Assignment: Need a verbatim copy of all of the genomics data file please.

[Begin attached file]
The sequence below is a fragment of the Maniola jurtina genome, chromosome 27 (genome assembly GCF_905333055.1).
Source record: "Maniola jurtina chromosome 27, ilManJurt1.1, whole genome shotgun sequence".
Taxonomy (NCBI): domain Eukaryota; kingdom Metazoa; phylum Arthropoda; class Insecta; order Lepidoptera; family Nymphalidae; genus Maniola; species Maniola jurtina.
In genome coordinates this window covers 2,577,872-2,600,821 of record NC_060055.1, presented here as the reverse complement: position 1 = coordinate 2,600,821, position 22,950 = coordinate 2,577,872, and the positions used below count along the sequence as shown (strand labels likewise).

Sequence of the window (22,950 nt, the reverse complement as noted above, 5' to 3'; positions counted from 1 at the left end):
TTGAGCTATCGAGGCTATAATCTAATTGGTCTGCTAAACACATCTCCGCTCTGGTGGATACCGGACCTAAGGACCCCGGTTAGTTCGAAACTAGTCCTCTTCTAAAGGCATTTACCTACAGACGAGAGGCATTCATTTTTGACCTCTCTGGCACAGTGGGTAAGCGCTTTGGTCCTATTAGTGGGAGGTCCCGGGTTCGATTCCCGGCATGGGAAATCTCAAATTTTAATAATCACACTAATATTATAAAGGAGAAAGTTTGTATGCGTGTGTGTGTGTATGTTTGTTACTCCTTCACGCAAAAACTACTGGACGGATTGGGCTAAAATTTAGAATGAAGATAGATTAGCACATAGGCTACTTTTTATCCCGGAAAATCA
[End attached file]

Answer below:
The sequence below is a fragment of the Maniola jurtina genome, chromosome 27 (genome assembly GCF_905333055.1).
Source record: "Maniola jurtina chromosome 27, ilManJurt1.1, whole genome shotgun sequence".
Taxonomy (NCBI): domain Eukaryota; kingdom Metazoa; phylum Arthropoda; class Insecta; order Lepidoptera; family Nymphalidae; genus Maniola; species Maniola jurtina.
In genome coordinates this window covers 2,577,872-2,600,821 of record NC_060055.1, presented here as the reverse complement: position 1 = coordinate 2,600,821, position 22,950 = coordinate 2,577,872, and the positions used below count along the sequence as shown (strand labels likewise).

Sequence of the window (22,950 nt, the reverse complement as noted above, 5' to 3'; positions counted from 1 at the left end):
TTGAGCTATCGAGGCTATAATCTAATTGGTCTGCTAAACACATCTCCGCTCTGGTGGATACCGGACCTAAGGACCCCGGTTAGTTCGAAACTAGTCCTCTTCTAAAGGCATTTACCTACAGACGAGAGGCATTCATTTTTGACCTCTCTGGCACAGTGGGTAAGCGCTTTGGTCCTATTAGTGGGAGGTCCCGGGTTCGATTCCCGGCATGGGAAATCTCAAATTTTAATAATCACACTAATATTATAAAGGAGAAAGTTTGTATGCGTGTGTGTGTGTATGTTTGTTACTCCTTCACGCAAAAACTACTGGACGGATTGGGCTAAAATTTAGAATGAAGATAGATTAGCACATAGGCTACTTTTTATCCCGGAAAATCA